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Algeria and Libya, Italy’s exposed nerves

“The European Union is made up of free, sovereign nation states”


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President Sergio Mattarella’s visit to Algeria touched raw nerves in North Africa and the Middle East. From Morocco to Israel, from Libya to the Sahara, from the Sahel to migration, including the never- ending competition with France with the homage to Enrico Mattei, the founder of ENI – a strategic pillar of energy and foreign policy – an uncomfortable actor in the 50s and 60s of oil and gas, little loved by the powers and the Seven Sisters of black gold, and above all sponsor of Algerian independence from Paris.

Following the fall of Gaddafi in 2011, Algeria is our major ally on the southern shore, Italy’s leading trade partner in Africa and the Middle East. Of course, it cannot replace the Libyan ray, but it is undoubtedly the country with which we have the greatest affinity, as well as being the second largest gas supplier after Russia. It is not an easy ally: Algeria is on a collision course with Morocco but also with Macron’s
France, as Algerian President Tabboune himself declared.

Algiers remains however an important player also for Libya, where in Tripolitania there is Erdogan’s Turkey and on the other side General Khalifa Haftar – supported by Russia, Emirates, Egypt and France who the other day sent his son Saddam to Israel with the intention of negotiating, in case he is elected president, Libya’s accession to the Abrahamic Pact.

In short, in the Libyan electoral campaign – where on December 24 should vote for the presidential and legislative (as announced by the head of parliament in Tobruk, Aguila Saleh) – Israel also enters that military assistance to the Cyrenaica of Haftar has already provided in anti-Turkish (the gas agreements of Israel, Cyprus and Greece for the EastMed pipeline are opposed to those between Turkey and

But the Abrahamic pact sought by Trump to establish official diplomatic relations between Israel, Bahrain, Morocco and Sudan is perhaps bringing more destabilization than governability to Africa. It is enough to see the enigmatic Sudanese coup d’état, the effects on the civil war in Ethiopia and the very
heavy tensions between Algeria and Morocco over the issue of Western Sahara where the Saharawi people are still waiting in vain for a referendum on independence.

It was Trump himself in December 2020 who had recognized Morocco’s sovereignty over Western Sahara, disputed between Rabat and the Polisario Front, in exchange for normalizing Rabat’s relations with Israel. This is what it means to touch the raw nerves of the Sahara and the Sahel where the European Union acts with its military contingents in Niger in Mali against jihadist forces. Surprises may await us, and not all of them pleasant.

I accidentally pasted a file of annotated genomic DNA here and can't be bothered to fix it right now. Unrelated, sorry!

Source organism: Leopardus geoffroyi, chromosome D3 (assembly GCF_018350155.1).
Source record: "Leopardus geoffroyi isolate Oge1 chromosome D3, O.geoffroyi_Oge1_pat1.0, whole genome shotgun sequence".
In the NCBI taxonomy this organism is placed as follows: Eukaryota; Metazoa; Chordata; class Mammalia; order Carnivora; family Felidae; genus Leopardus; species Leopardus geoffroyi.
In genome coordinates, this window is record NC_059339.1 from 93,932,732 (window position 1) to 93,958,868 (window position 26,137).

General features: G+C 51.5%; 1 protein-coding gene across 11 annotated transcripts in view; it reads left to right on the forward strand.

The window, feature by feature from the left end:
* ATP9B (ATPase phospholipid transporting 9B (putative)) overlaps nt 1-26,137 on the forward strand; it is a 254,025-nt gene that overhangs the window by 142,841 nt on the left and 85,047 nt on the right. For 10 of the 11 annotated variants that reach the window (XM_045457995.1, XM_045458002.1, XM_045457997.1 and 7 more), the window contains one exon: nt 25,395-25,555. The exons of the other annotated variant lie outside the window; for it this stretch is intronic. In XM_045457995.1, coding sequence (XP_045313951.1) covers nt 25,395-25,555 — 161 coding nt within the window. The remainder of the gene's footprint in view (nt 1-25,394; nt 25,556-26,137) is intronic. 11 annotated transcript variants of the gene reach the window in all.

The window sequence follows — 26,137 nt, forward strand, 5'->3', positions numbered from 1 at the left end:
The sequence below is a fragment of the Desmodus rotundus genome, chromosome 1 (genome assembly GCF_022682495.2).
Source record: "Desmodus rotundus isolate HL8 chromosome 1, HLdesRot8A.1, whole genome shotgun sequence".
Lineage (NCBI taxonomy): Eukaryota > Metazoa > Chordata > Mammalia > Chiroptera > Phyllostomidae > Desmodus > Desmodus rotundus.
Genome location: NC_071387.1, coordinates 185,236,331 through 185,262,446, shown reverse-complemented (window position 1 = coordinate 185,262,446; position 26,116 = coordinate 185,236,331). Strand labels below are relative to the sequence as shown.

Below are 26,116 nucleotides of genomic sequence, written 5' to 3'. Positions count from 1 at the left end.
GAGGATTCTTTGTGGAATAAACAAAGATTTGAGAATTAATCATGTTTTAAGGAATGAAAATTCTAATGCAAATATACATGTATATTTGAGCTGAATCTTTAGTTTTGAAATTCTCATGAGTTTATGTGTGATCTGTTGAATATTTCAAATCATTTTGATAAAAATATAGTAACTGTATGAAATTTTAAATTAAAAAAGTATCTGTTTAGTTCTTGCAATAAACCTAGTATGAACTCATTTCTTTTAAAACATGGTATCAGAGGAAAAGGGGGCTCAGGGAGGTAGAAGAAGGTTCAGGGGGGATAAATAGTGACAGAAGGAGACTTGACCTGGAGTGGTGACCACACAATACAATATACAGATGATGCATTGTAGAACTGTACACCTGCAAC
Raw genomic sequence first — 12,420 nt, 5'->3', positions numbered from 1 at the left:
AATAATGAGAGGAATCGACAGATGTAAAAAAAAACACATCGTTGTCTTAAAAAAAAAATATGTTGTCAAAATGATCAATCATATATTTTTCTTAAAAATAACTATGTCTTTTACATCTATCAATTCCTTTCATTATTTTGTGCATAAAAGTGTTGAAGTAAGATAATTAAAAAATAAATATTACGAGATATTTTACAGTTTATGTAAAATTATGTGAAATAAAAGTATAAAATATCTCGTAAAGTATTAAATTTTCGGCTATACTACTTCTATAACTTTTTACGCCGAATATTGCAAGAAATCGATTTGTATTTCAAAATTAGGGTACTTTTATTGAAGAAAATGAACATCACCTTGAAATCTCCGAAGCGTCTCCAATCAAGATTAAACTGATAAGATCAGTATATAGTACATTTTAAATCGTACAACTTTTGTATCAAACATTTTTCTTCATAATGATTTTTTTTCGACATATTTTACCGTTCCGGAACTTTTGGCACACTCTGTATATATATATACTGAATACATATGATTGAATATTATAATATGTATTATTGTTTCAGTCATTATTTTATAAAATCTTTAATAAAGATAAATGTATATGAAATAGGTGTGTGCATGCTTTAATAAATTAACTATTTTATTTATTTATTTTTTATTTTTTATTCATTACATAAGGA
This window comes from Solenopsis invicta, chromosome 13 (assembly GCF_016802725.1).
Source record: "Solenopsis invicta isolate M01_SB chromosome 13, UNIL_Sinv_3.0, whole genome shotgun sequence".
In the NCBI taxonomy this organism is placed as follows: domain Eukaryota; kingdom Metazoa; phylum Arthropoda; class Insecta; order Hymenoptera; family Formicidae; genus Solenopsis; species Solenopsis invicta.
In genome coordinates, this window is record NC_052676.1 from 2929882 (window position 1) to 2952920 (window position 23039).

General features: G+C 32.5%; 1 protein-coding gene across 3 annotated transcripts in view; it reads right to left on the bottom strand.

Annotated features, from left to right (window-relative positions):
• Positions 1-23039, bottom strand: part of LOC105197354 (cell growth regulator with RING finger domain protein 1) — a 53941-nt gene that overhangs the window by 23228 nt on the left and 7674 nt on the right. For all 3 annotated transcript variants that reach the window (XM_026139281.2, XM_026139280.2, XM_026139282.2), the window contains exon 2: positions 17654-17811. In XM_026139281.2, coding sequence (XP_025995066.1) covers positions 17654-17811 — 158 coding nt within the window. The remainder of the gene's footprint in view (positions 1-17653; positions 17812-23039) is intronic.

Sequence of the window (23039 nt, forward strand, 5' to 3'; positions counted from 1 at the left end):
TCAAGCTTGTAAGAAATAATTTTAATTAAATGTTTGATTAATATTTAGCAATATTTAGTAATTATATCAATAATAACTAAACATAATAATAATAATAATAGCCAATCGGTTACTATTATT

And now these great manoeuvres – from which Lebanon, on the verge of collapse and in the sights of Saudi Arabia, is not excluded – could also make their effects felt in Libya which, in view of the elections, is struggling with the ghosts of Gheddafi and the still uncertain (and contested) presidential candidacy of the rais’ son, Saif Islam.

This is the context in which the Presidential Council announced the suspension for two weeks of Foreign Minister Najla Mangoush, who is disliked by the Muslim Brotherhood, after she told the BBC that she was willing to consider the extradition to the United States of former Khadafi intelligence chief Abu-Aqila Mohammed Massoud, accused of organizing the attack against the Pan Am Boeing 747 that exploded in the Scottish skies over Lockerbie in December 1988, killing over 270 people. The Libyans closed the case by compensating the families. Yet the interim Prime Minister Abdul Hamid Dabaibah has confirmed that Mangoush will be at the Paris conference on November 12 where Macron wants to relaunch the Libyan role of France, which in 2011 wanted the fall of Gaddafi dragging behind the U.S., Britain and NATO, including Italy, then precipitated in the crisis of migrants and ambiguous relationships, reconfirmed by the Draghi government, with the criminal Libyan coast guard.

It is no coincidence that the Algerian president, at the same time as Mattarella’s visit, attacked Macron in an interview with the German weekly Der Spiegel. “I certainly won’t be the one to take the first step to normalize relations with France,” Abdelmajid Tabboune said after Macron claimed that “before the arrival of France, Algeria had no national identity.” And he confirmed the retaliation: French military planes bound for Niger and Mali will not be allowed to fly over Algerian skies, bringing flight times from four to nine hours.

No one has failed to notice that the central moment of Mattarella’s visit to Algiers was the inauguration of the gardens and the bust dedicated to Enrico Mattei, who was killed in a suspected plane crash in Bascapé in 1962. Mattei supported and financed the Algerian National Liberation Front (FLN) in its anti-
French struggle.

So we had to go to Algiers to talk about the former partisan who founded Eni, despite the fact that the Americans and the British after the war had insisted on the liquidation of Agip and our energy assets. This is why the past is close to today’s events, this is why Mattei is still so uncomfortable. Bare nerves.

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